The names are changin’, deals are a-happenin’, and the grant money is flowing.
I sometimes wonder if there is still a niche market left in the library automation industry. If I had been smart, I would have started selling business cards. From an environmental angle, I wonder how many landfills we are filling up with all the old ones. Get ready to start seeing some new cards soon.
Some name changes make sense. Others, I am never so sure about. Here are the bigs ones this season.
ProQuest has a new name. It’s ProQuest. Nope, you read that right. Took me a second, too, but as you will recall, Cambridge Information Group bought ProQuest a little while back. ProQuest has more recognition and rolls off the tongue a little easier, I guess. That’s quite a suite of products that company controls now, so I think we can expect some interesting changes in the future.
In case you did not realize it, SirsiDynix’s announcement about “Rome,” preceded the selection of an actual name for the product. SirsiDynix Symphony is “the company’s new integrated library system that blends the best features of SirsiDynix Unicorn and SirsiDynix Horizon 8.0/Corinthian to offer the most impressive array of library and consortium management solutions available to the library community.” I don’t think the new name clears up any of the market confusion, so I will try to do that here. The name is new, but until I see something technically new, it’s still an upgrade for the Unicorn ILS. The company should start having some fun with naming new releases, though. Is this SD’s first symphony? Imagine an entire release dedicated to music uniform titles.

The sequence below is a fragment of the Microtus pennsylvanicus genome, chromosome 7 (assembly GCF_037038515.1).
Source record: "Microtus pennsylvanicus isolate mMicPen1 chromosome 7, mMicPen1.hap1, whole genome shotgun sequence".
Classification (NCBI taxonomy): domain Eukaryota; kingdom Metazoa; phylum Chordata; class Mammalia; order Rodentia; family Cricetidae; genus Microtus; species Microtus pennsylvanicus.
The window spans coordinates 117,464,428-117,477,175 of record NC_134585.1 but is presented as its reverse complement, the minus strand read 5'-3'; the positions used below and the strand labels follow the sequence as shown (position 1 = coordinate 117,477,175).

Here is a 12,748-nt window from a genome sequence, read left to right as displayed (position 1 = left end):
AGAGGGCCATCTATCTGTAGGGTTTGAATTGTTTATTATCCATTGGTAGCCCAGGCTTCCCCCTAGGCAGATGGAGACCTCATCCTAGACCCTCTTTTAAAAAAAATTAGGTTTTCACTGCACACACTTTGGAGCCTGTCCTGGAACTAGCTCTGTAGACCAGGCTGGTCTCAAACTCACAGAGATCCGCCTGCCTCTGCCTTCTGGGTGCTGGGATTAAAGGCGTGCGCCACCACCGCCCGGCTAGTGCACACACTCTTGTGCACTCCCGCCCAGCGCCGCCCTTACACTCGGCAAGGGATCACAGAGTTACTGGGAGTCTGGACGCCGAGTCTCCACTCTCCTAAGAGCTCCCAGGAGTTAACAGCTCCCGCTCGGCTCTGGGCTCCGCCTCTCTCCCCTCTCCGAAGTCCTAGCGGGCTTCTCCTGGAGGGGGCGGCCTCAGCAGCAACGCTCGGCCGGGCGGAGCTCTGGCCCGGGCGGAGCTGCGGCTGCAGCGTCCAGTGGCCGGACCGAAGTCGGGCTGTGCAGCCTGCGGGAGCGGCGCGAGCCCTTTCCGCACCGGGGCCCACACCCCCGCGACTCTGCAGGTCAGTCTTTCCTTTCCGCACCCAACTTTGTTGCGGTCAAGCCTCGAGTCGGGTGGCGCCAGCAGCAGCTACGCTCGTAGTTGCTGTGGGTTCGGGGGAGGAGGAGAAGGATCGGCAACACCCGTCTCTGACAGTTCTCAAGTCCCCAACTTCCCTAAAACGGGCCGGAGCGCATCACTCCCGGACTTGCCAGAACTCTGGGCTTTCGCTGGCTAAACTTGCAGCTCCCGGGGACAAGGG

Here’s one I like. Xrefer has changed its name to Credo Reference. I always thought Xrefer sounded too much like “cross reference”…apropos for a reference resource, but not descriptive of the company. Credo now offers 273 reference titles from nearly 60 publishers.
You may have heard that the Bill and Melinda Gates Foundation has given another $12.6M to WebJunction. The money will “allow OCLC to replace and add software—including a new learning management system, content management system and portal software—that will provide added functionality and flexibility for WebJunction members and community partners.” I might not have described OCLC as hurting for money, exactly, but you have to give props to the folks at WebJunction. They have created community and resource sharing tools for libraries that rival (quite well) those that have come before them. They also have a pretty nice website.
Deals with wheels
LibLime has announce a distribution deal with PALINET. The open source library system Koha will be available to PALINET members at a discounted price. The software has been around long enough now to be available as both Koha Classic and Koha Zoom. Crawford County Federated Library System (CCFLS) in Pennsylvania chose LibLime to support their new Koha ZOOM system in 2006. The open source ILS wave is swelling.
Well, back to the exhibit hall….
[This post originally appeared as part of American Libraries’ Hectic Pace Blog and is archived here.]